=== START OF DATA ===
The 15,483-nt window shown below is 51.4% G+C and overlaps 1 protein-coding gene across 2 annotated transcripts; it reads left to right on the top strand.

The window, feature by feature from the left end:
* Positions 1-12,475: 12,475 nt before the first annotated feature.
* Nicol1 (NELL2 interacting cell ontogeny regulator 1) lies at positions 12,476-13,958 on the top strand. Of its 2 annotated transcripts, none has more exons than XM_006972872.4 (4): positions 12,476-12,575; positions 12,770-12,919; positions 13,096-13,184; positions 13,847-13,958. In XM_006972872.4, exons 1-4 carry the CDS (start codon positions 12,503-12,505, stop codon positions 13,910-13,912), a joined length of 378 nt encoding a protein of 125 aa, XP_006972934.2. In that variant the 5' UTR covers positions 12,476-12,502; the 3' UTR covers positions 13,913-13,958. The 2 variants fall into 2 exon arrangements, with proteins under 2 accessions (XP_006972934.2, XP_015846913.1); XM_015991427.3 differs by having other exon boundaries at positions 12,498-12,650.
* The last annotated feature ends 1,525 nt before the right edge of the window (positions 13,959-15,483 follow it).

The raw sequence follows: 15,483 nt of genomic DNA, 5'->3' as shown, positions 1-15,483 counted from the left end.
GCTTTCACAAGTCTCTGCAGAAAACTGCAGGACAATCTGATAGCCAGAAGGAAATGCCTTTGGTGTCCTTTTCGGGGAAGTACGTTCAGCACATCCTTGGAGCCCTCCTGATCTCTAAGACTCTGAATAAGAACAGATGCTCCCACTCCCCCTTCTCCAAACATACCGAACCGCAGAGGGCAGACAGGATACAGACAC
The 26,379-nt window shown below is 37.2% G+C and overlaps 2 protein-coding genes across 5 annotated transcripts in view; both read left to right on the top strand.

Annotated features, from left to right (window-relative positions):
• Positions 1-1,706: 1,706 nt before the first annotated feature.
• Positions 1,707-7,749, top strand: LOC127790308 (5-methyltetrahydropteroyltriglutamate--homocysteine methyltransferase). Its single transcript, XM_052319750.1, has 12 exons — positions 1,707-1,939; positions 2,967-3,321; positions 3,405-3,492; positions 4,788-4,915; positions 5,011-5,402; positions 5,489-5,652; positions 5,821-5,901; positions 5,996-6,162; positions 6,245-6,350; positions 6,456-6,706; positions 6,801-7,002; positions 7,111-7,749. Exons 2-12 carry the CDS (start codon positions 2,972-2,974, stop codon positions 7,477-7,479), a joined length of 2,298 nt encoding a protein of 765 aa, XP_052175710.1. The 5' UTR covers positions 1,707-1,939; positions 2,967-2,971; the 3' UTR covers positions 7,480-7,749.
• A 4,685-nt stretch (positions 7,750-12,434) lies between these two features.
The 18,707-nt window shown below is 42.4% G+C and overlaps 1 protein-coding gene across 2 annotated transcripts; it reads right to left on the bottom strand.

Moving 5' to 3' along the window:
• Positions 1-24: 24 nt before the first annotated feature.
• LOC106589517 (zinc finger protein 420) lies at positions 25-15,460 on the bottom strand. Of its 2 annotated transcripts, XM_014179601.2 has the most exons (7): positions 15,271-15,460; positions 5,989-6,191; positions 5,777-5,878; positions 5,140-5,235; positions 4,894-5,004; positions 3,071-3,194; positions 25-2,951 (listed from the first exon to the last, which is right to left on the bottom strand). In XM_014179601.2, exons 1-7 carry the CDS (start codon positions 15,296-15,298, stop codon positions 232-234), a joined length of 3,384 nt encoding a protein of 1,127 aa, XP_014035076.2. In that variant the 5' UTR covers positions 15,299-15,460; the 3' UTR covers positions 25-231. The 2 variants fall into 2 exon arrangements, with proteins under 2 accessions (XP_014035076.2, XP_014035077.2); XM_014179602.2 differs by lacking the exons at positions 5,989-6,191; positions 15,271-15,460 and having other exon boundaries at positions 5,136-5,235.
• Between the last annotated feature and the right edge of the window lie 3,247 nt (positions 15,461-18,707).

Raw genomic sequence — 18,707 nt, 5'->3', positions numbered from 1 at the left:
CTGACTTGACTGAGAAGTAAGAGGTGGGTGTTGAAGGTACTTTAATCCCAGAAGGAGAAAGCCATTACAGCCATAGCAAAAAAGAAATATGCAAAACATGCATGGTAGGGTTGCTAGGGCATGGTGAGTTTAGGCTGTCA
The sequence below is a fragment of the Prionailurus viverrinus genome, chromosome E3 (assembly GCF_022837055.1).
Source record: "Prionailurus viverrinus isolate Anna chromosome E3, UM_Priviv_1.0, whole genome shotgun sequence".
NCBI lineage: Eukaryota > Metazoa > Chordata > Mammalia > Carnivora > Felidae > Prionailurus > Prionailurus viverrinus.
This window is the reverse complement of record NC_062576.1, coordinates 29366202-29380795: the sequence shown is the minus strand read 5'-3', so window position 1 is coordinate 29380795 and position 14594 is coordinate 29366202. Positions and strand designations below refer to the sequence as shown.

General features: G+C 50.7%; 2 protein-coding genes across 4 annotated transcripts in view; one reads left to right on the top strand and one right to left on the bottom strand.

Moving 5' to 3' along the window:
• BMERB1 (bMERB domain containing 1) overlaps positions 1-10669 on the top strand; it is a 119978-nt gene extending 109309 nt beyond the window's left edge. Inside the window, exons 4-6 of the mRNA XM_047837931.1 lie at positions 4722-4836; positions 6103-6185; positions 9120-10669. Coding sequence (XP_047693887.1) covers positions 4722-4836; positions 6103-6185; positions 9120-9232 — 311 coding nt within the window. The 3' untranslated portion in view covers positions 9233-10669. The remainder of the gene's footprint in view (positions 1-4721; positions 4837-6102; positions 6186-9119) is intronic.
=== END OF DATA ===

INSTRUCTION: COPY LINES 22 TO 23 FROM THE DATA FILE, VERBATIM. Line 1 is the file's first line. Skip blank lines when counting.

NCBI lineage: Eukaryota > Metazoa > Chordata > Mammalia > Carnivora > Felidae > Prionailurus > Prionailurus viverrinus.
This window is the reverse complement of record NC_062576.1, coordinates 29366202-29380795: the sequence shown is the minus strand read 5'-3', so window position 1 is coordinate 29380795 and position 14594 is coordinate 29366202. Positions and strand designations below refer to the sequence as shown.